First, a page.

3. An atom that readily yields electrons to an acceptor, for example, nitrogen, which will donate both electrons to a shared pool in forming a coordinate bond.
[L. dono, pp. donatus, to donate, to give]

donor

/do·nor/ (do´ner)
1. an organism that supplies living tissue to be used in another body, as a person who furnishes blood for transfusion, or an organ for transplantation.
2. a substance or compound that contributes part of itself to another substance (acceptor).

universal donor  a person whose blood is type O in the ABO blood group system; such blood is sometimes used in emergency transfusion.

donor

(dō′nər)
n.
1. Medicine An individual from whom blood, tissue, or an organ is taken for transfusion, implantation, or transplant.
2. Chemistry An atom, molecule, or ion that provides a part to combine with an acceptor, especially an atom that provides two electrons to form a bond with another atom.
3. Electronics An element introduced into a semiconductor with a negative valence greater than that of the pure semiconductor.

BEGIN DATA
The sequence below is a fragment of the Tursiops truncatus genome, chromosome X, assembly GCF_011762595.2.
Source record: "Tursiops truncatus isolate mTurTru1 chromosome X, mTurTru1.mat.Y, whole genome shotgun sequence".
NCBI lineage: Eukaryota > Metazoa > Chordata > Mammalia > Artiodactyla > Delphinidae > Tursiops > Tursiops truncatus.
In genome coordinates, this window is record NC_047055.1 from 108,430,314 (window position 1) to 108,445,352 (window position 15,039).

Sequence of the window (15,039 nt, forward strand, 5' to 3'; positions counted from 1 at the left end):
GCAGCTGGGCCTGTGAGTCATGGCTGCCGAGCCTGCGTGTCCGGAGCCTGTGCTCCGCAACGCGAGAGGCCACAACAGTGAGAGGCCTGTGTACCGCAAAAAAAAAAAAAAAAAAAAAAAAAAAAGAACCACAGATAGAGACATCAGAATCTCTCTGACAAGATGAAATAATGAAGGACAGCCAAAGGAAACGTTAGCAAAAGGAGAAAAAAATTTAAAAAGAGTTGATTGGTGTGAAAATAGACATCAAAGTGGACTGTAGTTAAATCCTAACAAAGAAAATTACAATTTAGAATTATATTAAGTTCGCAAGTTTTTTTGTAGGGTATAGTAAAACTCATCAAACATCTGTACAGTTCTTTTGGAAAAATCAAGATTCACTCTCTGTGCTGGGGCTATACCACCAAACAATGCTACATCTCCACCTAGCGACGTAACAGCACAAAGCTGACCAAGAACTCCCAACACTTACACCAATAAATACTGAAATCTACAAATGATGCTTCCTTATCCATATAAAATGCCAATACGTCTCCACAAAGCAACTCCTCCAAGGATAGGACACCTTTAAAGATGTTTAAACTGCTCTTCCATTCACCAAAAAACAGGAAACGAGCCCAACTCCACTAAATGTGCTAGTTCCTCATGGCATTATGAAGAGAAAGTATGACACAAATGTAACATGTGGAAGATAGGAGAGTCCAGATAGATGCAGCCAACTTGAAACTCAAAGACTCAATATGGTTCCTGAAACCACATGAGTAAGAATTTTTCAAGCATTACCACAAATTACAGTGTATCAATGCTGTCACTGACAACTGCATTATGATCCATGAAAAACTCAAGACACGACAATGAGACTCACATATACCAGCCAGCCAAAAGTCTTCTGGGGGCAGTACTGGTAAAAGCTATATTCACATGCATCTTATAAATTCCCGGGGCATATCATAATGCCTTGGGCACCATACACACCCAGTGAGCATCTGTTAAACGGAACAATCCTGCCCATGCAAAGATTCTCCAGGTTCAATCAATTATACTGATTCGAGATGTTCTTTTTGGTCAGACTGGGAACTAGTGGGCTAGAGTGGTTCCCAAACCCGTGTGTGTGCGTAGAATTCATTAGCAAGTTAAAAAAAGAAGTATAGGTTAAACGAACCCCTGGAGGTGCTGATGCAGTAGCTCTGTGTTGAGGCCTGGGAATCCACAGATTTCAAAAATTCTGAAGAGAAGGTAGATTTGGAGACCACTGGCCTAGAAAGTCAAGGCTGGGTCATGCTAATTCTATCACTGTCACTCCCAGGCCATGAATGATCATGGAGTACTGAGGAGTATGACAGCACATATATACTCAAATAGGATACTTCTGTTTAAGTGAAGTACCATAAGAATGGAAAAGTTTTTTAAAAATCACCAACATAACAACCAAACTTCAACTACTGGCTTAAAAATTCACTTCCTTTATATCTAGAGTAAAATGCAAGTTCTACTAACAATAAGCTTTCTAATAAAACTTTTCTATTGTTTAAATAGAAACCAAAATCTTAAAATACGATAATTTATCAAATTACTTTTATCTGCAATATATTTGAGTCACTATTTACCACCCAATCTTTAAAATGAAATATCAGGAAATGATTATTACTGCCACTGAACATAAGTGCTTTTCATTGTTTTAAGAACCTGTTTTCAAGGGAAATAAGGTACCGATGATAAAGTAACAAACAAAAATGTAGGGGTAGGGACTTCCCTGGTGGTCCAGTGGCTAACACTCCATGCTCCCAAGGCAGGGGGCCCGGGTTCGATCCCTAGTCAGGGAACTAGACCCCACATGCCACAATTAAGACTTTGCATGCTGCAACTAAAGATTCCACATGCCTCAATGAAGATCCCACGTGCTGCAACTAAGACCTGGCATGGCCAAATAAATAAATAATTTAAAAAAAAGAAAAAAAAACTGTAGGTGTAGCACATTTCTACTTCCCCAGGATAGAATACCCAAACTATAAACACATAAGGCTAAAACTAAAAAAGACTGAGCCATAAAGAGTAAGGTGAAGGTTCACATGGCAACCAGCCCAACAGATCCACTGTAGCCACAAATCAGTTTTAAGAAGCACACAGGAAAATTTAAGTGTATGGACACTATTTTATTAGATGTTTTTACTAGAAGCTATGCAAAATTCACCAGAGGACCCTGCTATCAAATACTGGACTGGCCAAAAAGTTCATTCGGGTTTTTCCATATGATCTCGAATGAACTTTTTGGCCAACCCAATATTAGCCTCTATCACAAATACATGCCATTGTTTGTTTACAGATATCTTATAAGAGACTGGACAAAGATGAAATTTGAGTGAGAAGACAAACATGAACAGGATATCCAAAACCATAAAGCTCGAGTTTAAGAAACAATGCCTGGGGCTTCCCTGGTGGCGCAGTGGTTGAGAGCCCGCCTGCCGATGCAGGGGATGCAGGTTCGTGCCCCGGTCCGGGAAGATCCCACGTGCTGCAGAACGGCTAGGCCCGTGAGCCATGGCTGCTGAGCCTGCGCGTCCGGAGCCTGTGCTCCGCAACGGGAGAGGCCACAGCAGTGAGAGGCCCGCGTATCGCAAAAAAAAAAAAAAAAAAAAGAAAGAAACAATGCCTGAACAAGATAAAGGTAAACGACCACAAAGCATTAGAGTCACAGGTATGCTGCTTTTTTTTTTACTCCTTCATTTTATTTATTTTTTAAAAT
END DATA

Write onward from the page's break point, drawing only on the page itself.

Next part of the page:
adj.
Medicine Used for transfusion, implantation, or transplant: a donor organ.

donor

[dō′nər]
Etymology: L, donare, to give
1 a human or other organism that gives living tissue to be used in another body, for example, blood for transfusion or a kidney for transplantation.
2 a substance or compound that gives part of itself to another substance. Compare acceptor. See also universal donor.

donor

The giver of a tissue, an organ, blood or blood products; in the usual parlance, an altruistic person who contributes blood products, often regularly. See Anencephalic organ donor, Oxydonor, Universal donor.

do·nor

(dō'nŏr)
1. A person from whom blood, tissue, or an organ is taken for transplantation.
2. A compound that will transfer an atom or a radical to an acceptor.
3. An atom that readily yields electrons to an acceptor.
[L. dono, pp. donatus, to donate, to give]

donor

A person, or cadaver, from whom blood, tissue or an organ is taken for transfusion or transplantation into another.

donor

an individual supplying tissue (e.g. blood), genetic material to a recipient. See COMPATIBILITY, ABO BLOOD GROUP, UNIVERSAL DONOR RECIPIENT, CONJUGATION.

Donor